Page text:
Book Summary: Range - Why Generalists Triumph in a Specialised World – David Epstein
Updated: 7 days ago
Book Summary - Range: How Generalists Triumph in a Specialized World
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3 Big Ideas:
In complex, wicked environments:
Over specialisation can be harmful
Diverse teams of generalists trump highly specialised teams
People and groups who thrive have a set of meta-skills such as: systems thinking, sense making and pattern matching
“Over specialisation can lead to collective tragedy even when every individual separately takes the most reasonable course of action.”
“In wicked domains the rules of the game are often unclear or incomplete. There may or may not be repetitive patterns and they may not be obvious. Feedback is often delayed or inaccurate.”
What does your organisation value more; specialisers or generalists?
Big idea 1 – Over specialisation can be harmful in complex environments
Over specialisation is effective in “kind environments” where the rules are known and there is a clear outcome.
In wicked domains the rules of the game are often unclear or incomplete. There may or may not be repetitive patterns and they may not be obvious. Feedback is often delayed or inaccurate.
In a wicked world, relying upon experience from a single domain is not only limiting, it can be disastrous.
It can lead to collective tragedy even when every individual separately takes the most reasonable course of action.
As each person amasses more information for his own view, they become more dogmatic, and they become blind to inadequacies in their thinking.
Specialisers find it harder to “unlearn. They are more likely to stick to familiar tools and are blind if they are ineffective. They view the world through a narrow lens.
A metaphor of over specialisation in action: Everyone is digging deeper into their own trench and rarely standing up to look in the next trench over, even though the solution to their problem happens to reside there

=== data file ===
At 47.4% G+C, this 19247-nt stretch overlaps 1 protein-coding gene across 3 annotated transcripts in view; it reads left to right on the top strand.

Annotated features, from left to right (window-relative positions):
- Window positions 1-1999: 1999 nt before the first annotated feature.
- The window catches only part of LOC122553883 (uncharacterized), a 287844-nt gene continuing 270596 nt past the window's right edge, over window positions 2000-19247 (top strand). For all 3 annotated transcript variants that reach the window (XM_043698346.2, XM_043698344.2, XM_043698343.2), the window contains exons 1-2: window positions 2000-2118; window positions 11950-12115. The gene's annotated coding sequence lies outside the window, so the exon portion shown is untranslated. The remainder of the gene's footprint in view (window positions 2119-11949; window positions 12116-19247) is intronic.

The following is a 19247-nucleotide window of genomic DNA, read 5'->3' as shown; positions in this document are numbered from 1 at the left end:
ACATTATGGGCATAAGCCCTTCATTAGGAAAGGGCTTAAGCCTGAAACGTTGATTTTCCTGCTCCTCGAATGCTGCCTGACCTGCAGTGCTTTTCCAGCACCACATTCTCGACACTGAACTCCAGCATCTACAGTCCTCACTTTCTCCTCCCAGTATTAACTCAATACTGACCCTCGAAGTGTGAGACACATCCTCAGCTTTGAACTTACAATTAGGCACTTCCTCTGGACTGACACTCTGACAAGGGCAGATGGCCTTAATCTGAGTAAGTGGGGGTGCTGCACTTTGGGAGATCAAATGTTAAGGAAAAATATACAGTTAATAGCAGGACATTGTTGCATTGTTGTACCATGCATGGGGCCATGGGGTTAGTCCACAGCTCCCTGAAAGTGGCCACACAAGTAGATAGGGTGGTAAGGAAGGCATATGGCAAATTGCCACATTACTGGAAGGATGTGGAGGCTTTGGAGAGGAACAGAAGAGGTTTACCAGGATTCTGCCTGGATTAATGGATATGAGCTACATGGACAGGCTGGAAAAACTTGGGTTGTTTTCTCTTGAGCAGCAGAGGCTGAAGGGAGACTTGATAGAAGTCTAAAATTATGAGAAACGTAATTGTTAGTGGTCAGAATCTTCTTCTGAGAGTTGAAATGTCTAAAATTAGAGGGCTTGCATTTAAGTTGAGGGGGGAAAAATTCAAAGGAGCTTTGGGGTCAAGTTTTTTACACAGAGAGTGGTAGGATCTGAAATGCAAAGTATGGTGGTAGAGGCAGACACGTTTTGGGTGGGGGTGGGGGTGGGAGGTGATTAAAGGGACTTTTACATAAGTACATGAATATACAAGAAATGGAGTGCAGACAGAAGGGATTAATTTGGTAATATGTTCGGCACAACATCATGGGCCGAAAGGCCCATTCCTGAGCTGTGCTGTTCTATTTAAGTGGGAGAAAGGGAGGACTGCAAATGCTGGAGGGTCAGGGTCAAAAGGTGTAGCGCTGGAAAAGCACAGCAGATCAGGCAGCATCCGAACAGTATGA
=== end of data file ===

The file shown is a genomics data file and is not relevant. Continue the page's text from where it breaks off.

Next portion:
Example: Specialisation played a critical role in the 2008 global financial crisis. “Insurance regulators regulated insurance, bank regulators regulated banks, securities regulators regulated securities, and consumer regulators regulated consumers, but the provision of credit goes across all those markets. So we specialised products, we specialised regulation, and the question is, ‘Who looks across those markets?’ The specialised approach to regulation missed systemic issues.
Big Idea 2 – Diverse, “generalist” teams trump highly specialised teams in complex environments
Whether or not experience inevitably leads to expertise, depends entirely on the domain in question. Narrow experience made for better chess and poker players (Kind domains), but not for better predictors of financial or political trends, or of how employees or patients would perform (wicked/complex domains)
The challenge we all face is how to maintain the benefits of breadth, diverse experience, interdisciplinary thinking, and delayed concentration in a world that increasingly incentives, even demands, specialisation
Teams with diverse professional backgrounds are the ones where more and more varied perspectives are offered, and where breakthroughs are more reliably produced in uncertain situations.
Example: Rodger Federer (late specialiser) vs Tiger Woods (early specialisers
While it is undoubtedly true that there are areas that require individuals with Tiger’s precocity and clarity of purpose, as complexity increases—where each individual only sees a small part of the whole—we also need more Rogers: people who start broad and embrace diverse experiences and perspectives while they progress. People with range.
Big Idea 3 – These 10 skills are critical to succeed in complex environments
Prior experience is less important than having these core thinking skills:
High tolerance for ambiguity
Knowledge from many domains
Ability to repurpose what is already available and connect disparate pieces of information in new ways
Synthesise information from many different sources
Ability to decipher patterns and extract rules
Read more (and more broadly) and have a wider range of outside interests
Communicate with various individuals with expertise outside of their own domain.
Attack problems with insightful questions
Use Sense making not decision making
People approach problems with scientific spectacles, but do not have a scientific-reasoning Swiss Army knife. They often lack the meta-thinking skills required to solve problems in complex environments.